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A dragon guarded the Barrowland in the Great Forest for more than 370 years. The only individual of its kind mentioned in the Annals, the beast was one of several terrifying layers of security keeping Resurrectionists away from the Barrowland. While its origin is not specified, the dragon has the same hallmarks (agelessness; extreme loyalty) which define demons summoned from the demon realms, and was probably not a naturally-occurring creature.

The monster was at least 50 feet tall and was winged. It had green eyes, considered by Bomanz to be "ancient, wise, merciless, arrogant, mocking, and contemptuous". It could easily observe disembodied spirits, but as its power was limited to the physical realm, the dragon could not harm them.

Before the AnnalsEdit

The White Rose RebellionEdit

During the White Rose Rebellion, the period of the Domination was ended. The Dominator, his wife the Lady, their enforcers known as the Ten Who Were Taken (alongside scores of lesser evils) were trapped underground, unconscious, in the Barrowland by the White Rose and her sorcerers. Intending to keep them there forever, and to prevent Resurrectionists from attempting to break them free, the victors added several layers of protection. A fire-breathing dragon was one of them. Like the ghosts of the White Rose's fallen warriors, the dragon was eternally loyal to the White Rose. It despised the Dominator and anyone who would seek to free him.

Whether the dragon fought against the Dominator during the Rebellion, or was only brought into the picture after his defeat, is not established in the Annals.

Bomanz the WakenerEdit

Three hundred and seventy years after the dragon went underground to guard the Barrowland, it observed the disembodied spirit of Bomanz enter the Great Barrow. It perceived him to be a threat but was unable to harm him. Shortly afterward, when a group of Resurrectionists led by Tokar broke the enchantments, the dragon burst from the ground during the chaos. As the Ten Who Were Taken began to rise from their barrows, the dragon flooded the area with torrents of its fiery breath. When Bomanz desperately charged into the fray to attempt to use the true name of the Lady to strip her of her powers, the dragon tried to incinerate him. He unleashed his arsenal of spells but became inadvertently trapped and buried, unconscious, in the Barrowland himself. Everyone (the Lady included) believed that Bomanz had been killed by the beast. The dragon returned underground, as well, to keep the Dominator contained, as the liberation was orchestrated by the Lady to keep her husband imprisoned.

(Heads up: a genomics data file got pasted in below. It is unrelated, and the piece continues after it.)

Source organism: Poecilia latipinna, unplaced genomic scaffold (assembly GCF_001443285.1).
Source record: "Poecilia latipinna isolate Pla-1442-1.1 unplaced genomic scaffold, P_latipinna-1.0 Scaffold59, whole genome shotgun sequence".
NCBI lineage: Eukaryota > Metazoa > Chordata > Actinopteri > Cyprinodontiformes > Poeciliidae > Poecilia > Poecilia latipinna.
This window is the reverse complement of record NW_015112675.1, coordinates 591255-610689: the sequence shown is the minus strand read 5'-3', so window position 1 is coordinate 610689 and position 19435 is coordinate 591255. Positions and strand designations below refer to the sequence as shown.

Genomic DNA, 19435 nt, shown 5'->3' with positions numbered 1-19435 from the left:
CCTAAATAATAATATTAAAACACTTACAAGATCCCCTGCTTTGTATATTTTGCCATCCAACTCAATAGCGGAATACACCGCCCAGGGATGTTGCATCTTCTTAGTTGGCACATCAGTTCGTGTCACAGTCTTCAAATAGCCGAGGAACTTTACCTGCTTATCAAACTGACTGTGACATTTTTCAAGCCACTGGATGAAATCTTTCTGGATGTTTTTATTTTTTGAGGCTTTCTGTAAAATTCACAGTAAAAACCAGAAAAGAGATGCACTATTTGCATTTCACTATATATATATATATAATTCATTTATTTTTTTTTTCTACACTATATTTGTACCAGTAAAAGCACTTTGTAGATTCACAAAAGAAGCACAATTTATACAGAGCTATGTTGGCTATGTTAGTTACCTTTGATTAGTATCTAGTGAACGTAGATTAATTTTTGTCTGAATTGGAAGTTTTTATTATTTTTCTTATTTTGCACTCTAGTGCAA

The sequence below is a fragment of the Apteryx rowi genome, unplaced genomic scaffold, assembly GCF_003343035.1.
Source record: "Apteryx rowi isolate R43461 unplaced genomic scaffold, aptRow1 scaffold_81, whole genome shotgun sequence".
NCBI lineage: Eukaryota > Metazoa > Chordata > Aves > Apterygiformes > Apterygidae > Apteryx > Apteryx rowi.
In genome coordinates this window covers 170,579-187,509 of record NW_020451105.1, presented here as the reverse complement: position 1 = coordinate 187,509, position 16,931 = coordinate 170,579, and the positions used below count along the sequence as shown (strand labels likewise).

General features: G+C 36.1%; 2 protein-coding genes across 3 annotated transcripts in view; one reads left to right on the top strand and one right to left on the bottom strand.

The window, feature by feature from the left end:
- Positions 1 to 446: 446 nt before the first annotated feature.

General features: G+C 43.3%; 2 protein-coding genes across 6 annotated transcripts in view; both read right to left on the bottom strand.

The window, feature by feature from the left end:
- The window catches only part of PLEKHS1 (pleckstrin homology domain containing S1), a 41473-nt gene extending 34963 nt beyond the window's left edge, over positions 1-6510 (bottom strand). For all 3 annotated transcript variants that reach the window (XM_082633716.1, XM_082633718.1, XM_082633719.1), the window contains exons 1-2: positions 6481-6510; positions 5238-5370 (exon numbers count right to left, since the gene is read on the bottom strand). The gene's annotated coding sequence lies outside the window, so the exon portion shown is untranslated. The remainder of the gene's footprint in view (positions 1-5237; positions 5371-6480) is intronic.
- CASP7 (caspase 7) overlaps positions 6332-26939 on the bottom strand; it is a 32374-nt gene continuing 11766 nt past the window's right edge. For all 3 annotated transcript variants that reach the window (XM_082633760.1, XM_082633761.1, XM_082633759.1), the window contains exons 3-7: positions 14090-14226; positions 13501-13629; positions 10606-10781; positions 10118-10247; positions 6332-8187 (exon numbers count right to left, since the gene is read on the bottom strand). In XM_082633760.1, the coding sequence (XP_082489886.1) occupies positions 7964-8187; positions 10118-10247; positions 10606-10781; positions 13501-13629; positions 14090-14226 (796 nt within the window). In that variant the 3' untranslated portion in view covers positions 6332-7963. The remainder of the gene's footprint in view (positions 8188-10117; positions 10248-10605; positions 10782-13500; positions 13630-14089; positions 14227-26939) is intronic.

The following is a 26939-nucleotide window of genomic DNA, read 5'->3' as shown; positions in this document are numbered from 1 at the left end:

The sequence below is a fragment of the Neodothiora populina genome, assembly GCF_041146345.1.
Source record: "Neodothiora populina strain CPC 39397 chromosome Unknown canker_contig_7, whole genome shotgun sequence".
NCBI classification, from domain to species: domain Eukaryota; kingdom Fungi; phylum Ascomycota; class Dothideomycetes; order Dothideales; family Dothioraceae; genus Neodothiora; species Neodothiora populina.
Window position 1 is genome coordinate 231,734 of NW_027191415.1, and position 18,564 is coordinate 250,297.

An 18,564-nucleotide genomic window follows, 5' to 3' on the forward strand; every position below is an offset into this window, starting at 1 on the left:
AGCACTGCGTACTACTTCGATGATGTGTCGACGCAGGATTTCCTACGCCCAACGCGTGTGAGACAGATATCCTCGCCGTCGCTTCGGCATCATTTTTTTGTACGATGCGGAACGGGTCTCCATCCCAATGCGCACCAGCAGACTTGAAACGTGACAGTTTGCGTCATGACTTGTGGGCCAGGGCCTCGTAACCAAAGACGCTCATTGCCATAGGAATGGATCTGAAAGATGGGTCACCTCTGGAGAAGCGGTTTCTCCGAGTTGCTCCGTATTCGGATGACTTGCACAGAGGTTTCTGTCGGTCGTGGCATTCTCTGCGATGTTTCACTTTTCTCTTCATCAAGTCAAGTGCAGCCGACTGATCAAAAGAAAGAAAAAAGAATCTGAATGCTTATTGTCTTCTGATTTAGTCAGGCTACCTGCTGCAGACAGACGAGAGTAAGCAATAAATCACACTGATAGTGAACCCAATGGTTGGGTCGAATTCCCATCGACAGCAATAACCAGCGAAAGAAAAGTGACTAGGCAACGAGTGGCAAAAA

The White RoseEdit

Battle of the BarrowlandEdit

Darling and the Lady allied their forces to kill the Dominator once and for all. Before the Battle of the Barrowland, Croaker accidentally hit the dragon's jaw with a shovel as he helped unearth Bomanz. The dragon did not seem to notice, presumably because Croaker and the new Taken were all wearing Barrowland amulets at the time.

As the Lady and Darling's forces were systematically exterminating the monsters from the Barrowland, the dragon rose again, leaving a massive trench in its wake. It perceived them as a threat to the Dominator's prison, recognized Bomanz, and tried to incinerate him just as it had decades ago. Bomanz fought the creature to a standstill, and delivered a fatal wound with his sorcery. The dragon let out a great shriek, "flopped like an injured worm", and soon died. Bomanz disappeared and once again, the world falsely believed he had been killed by the same beast (although, this time, he had intentionally faked his own death). Croaker admired Bomanz's apparent sacrifice, because he kept the dragon occupied while the allied forces could focus on the Dominator and kill him.

The Silver SpikeEdit

The massive corpse of the dragon remained uncorrupted at least a year after its demise. Nearby it, the Sapling had been planted with the silver spike – containing the evil power of the Dominator – nailed into its trunk. At night, the dragon's body could easily be mistaken for a "long, low, stony ridge", as it was thought to be by the spike thieves. Rather than rotting like a typical carcass, it became an "odd feature of the terrain" over time.

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